CHARLESTON, S.C. -- The elegant and historic homes of this coastal town draw tourists from around the world. But how some of those visitors get here is making waves in the community.

"I have nothing against cruising," said Carrie Agnew, executive director of Charleston Communities for Cruise Control (C4), an advocacy group. "I've been on a number of cruises and I think that they're a great thing. I just think that Charleston is a small city and it all needs to be kept in balance."

Agnew's organization has rented a billboard. The ad features the iconic "whale tail" funnel of a Carnival Cruise Lines ship towering over Charleston's historic buildings. Bold letters read, "Save Charleston. Support Cruise Control."

The South Carolina State Ports Authority (SPA) wants to replace its 1970s-era cruise terminal, which is located on the south end of a 65 acre cargo port just steps from Charleston's historic district. The SPA plans to convert an old warehouse on the property into a state of the art cruise ship terminal.

According to city and port officials, the construction project will create 336 jobs and bring Charleston's tourist industry into the 21st Century.

"The cruise business has been an extraordinarily positive force in the local economy," said Byron Miller, the SPA's vice president for marketing, public relations and planning. "At a time when most communities are shedding jobs, we're adding jobs through the cruise business. It's really been a life preserver for this waterfront."

But some residents fear renovating and expanding cruise facilities near the historic district will encourage bigger ships and more frequent visits -- crowding streets with tourist traffic and blocking waterfront views.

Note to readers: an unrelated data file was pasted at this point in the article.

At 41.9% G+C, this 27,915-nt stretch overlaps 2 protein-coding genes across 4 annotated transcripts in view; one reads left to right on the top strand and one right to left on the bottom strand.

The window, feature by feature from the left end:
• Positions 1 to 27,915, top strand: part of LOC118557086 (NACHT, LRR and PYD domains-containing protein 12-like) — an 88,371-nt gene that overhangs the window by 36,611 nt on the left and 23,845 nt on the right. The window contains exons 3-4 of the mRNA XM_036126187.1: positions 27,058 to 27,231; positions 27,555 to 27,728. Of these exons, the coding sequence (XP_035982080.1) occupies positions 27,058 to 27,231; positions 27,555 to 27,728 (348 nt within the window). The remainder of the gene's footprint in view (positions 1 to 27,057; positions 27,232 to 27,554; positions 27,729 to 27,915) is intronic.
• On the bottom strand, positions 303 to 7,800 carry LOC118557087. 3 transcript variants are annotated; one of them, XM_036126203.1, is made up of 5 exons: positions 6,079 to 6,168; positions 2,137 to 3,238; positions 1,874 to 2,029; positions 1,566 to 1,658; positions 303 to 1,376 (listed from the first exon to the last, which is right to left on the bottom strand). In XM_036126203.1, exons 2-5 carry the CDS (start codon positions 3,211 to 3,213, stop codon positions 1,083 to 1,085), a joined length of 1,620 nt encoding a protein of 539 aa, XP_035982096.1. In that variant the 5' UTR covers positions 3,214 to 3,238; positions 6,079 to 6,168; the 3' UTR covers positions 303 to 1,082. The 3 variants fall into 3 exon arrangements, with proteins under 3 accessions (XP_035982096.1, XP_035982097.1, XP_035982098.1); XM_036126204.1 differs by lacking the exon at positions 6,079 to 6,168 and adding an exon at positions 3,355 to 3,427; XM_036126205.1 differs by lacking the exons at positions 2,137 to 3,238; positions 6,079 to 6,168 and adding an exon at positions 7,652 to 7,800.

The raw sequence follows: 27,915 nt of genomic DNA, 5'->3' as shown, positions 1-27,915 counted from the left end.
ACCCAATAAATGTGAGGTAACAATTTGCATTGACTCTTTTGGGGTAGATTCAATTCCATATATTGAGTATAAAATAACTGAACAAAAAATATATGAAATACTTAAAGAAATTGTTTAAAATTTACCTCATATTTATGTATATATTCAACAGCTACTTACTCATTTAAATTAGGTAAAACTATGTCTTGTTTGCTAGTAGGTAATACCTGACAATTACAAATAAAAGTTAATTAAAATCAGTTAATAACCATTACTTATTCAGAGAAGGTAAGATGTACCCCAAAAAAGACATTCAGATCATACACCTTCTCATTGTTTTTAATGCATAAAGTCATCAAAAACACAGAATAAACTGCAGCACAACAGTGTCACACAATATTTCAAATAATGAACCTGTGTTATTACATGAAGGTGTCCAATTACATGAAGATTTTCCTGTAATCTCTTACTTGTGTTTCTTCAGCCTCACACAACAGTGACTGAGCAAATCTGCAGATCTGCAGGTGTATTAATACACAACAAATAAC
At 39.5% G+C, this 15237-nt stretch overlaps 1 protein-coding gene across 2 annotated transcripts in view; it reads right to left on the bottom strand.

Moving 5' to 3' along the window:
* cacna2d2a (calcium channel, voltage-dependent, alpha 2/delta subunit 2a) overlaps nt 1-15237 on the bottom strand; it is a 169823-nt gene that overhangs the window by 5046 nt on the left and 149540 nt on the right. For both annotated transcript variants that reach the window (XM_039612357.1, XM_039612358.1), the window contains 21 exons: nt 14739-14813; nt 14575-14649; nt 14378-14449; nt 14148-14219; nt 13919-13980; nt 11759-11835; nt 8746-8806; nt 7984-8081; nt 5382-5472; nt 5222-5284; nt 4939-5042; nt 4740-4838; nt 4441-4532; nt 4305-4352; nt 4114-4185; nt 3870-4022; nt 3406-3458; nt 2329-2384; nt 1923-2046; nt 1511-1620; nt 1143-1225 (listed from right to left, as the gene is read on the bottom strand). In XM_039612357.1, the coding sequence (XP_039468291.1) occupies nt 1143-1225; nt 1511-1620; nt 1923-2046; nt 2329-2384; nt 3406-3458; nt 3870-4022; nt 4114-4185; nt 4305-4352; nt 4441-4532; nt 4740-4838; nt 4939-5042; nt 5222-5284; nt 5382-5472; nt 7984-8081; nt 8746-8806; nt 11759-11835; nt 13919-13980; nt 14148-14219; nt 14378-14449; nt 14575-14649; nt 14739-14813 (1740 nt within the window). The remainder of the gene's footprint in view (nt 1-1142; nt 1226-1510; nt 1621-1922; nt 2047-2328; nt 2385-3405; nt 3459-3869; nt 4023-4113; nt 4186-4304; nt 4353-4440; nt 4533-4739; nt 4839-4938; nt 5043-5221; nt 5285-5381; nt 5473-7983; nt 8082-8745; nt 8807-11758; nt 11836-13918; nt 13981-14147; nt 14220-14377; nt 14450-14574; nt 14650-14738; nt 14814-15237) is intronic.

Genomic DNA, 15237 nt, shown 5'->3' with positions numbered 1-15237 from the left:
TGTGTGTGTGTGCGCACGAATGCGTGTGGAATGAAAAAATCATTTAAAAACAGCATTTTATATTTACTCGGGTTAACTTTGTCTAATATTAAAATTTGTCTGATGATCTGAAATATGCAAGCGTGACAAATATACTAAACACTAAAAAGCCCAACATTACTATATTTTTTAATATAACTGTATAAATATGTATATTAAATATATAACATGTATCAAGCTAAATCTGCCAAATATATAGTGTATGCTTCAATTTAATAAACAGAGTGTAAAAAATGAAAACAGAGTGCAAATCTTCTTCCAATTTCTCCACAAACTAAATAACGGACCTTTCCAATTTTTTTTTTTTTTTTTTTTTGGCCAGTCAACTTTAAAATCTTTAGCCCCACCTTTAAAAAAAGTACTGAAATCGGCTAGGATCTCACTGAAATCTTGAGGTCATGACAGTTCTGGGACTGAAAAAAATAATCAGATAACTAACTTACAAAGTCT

"Charleston is a city where people come to see not public buildings, like in Washington DC or New York City," said Kirk Grant, president of the Historic Ansonborough Neighborhood Association. "They come to see dwellings that have been privately restored with private money, by private people who live there. And it's the quality of those lives that are being adversely affected."

Some residents have suggested moving the cruise port to another existing cargo terminal about a mile and a half to the north. But port officials said they don't want to disrupt industrial operations there. According to city planners, a downtown cruise terminal just makes sense.

"For the ships that are port of call, they're within a short walk of our historic districts and our market," said Tim Keane, director of planning, preservation and sustainability for the City of Charleston. "We don't have to shuttle people around. It's the best location because it's very accessible on foot to the part of the city that people want to be in."

Port officials said they have agreed to limit cruises to an average of two per week, but plan to move forward with the project. The new cruise ship terminal is scheduled to open in early 2013.